Among the issues on Kensey Valley Meadow are:

- overgrown hedges on the central island leading to the top part of the estate which are becoming a hazard to drivers;
- a bollard which has been hit by a car and needs repairing;
- The grassed area at the top of the estate which needs cutting;
- the badly fenced off building plots on the bottom part of the estate.

I'll write here as soon as I get a response.

If you know of anything else that needs doing either on Kensey Valley Meadow or elsewhere in Launceston, please get in touch by emailing or call 07984 644138

It wasn't leafleting, it was training...

Just back from two days on Lundy to recover from the election. It was a fantastic place and just the sort of relaxation I needed after four weeks of electioneering.

For those who don't know, Lundy is about three miles long and half a mile wide. There are steep cliffs on all sides and a plateau on top with a small village and working farm. At both north and south points there are lighthouses. A ship sails to Lundy from either Bideford or Ilfracombe (depending on tides) up to four times a week and there are 23 different places to stay on the Island.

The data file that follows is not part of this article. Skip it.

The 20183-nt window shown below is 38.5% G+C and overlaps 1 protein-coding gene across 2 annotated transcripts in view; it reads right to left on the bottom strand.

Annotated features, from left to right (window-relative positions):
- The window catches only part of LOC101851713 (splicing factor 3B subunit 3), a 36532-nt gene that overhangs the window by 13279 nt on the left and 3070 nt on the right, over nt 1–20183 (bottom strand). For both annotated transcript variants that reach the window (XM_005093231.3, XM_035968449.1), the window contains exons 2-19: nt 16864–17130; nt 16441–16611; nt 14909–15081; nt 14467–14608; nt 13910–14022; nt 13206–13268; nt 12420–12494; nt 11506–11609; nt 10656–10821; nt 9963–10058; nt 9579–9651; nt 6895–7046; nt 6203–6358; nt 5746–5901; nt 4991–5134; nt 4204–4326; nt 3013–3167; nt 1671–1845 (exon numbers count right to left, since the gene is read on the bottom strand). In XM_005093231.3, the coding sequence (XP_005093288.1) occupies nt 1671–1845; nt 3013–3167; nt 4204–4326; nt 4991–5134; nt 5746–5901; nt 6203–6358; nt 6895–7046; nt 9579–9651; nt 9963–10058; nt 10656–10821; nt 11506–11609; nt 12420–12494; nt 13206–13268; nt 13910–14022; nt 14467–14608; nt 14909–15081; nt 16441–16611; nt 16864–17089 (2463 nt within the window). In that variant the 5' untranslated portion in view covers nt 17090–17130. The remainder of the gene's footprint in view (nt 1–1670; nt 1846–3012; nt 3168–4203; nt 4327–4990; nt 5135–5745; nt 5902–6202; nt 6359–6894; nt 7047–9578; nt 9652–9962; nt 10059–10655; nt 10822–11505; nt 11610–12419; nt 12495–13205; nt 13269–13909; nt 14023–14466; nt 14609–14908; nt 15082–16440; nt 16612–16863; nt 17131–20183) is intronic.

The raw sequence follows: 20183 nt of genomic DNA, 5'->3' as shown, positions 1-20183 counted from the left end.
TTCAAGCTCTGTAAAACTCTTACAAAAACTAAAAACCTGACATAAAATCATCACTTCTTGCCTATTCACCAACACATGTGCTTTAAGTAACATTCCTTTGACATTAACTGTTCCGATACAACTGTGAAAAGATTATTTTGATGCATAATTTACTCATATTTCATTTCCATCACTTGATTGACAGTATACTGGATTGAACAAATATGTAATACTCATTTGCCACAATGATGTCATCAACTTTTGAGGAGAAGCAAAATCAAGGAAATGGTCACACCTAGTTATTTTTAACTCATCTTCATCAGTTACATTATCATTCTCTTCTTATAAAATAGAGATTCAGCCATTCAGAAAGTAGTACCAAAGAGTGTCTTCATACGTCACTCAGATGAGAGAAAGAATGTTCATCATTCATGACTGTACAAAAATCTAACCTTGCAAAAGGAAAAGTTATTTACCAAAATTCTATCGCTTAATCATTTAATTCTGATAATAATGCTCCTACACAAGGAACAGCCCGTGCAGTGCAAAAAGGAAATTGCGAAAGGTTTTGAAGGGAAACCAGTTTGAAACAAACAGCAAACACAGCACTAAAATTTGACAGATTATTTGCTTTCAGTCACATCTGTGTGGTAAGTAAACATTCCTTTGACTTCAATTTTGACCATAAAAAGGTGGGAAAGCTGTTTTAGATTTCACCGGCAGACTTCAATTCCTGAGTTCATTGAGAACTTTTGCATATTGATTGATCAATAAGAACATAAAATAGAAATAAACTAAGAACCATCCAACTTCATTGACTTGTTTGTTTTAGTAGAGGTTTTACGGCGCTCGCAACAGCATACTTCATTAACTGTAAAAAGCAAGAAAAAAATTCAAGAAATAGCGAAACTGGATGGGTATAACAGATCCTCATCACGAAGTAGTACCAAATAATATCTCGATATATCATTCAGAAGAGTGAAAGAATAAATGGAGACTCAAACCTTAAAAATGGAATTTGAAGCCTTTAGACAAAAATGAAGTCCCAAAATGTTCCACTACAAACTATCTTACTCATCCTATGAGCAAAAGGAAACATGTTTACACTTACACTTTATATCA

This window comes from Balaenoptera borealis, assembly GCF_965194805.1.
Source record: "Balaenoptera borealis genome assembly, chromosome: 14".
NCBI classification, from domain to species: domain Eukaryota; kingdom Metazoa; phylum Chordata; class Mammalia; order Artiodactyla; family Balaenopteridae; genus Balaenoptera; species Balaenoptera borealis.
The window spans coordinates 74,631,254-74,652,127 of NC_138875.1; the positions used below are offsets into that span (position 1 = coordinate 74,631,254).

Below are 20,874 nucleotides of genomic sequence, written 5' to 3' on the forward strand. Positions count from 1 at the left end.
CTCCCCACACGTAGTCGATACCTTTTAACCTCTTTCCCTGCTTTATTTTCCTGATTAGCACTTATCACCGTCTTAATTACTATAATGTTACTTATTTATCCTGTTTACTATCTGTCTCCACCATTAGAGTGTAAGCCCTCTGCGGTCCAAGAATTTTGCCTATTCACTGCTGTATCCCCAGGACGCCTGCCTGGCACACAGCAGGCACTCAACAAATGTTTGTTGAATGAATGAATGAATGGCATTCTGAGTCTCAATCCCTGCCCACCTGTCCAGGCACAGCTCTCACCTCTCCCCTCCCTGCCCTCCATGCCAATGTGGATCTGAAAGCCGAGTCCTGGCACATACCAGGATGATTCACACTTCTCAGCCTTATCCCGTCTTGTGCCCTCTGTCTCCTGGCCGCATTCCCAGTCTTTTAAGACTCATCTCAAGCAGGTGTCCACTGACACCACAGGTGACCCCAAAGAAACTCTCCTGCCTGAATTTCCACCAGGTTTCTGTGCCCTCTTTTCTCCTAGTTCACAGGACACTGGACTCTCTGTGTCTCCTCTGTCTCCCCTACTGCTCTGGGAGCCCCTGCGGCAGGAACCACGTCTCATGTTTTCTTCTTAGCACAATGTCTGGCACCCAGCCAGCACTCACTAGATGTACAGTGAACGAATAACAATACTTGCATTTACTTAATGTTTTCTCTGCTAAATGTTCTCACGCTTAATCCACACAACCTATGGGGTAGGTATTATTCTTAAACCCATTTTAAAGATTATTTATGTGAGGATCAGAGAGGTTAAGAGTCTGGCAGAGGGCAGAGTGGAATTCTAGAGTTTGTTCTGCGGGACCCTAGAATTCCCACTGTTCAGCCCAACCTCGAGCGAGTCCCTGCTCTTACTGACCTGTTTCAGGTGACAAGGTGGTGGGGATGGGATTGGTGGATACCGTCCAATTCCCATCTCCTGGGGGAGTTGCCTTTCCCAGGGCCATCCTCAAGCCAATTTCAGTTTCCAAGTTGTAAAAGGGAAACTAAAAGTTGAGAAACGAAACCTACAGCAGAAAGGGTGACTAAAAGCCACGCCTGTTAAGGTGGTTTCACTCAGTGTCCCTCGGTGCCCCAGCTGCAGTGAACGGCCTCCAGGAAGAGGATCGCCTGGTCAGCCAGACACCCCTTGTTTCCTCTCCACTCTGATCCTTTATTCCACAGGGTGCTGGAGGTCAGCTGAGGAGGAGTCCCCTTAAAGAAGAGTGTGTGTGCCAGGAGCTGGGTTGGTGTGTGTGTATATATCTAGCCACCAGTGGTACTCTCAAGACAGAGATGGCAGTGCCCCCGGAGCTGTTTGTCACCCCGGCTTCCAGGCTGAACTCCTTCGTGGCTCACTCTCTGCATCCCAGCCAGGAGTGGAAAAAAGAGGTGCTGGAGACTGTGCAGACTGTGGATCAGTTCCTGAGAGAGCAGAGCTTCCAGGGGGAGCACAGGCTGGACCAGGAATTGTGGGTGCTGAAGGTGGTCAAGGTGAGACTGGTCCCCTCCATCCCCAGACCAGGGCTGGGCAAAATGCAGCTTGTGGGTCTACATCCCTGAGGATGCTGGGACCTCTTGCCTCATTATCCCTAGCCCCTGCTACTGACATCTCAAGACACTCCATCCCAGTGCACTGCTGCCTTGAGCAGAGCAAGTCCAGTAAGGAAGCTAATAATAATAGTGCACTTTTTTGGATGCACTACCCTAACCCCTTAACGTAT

Among the wildlife are plenty of sheep, goats, rabbits by the million, deer and, of course, birds - including the famous puffins. We managed to track down a few puffins on the last day - you can't really claim to have done Lundy properly if you don't see them!

Lundy may only be three miles long, but it is anything but flat - even on the plateau. During our visit I entered the 2009 Lundy Marathon - not 26.2 miles but a race from the village down to the southern light, back up Island all the way to the northern light and back to the starting point again. The course is just over 6 miles long and includes two serious sets of steps (over 150 in each) which have to be climbed down and up, as well as a seemingly never ending hill from the landing stage to the village itself.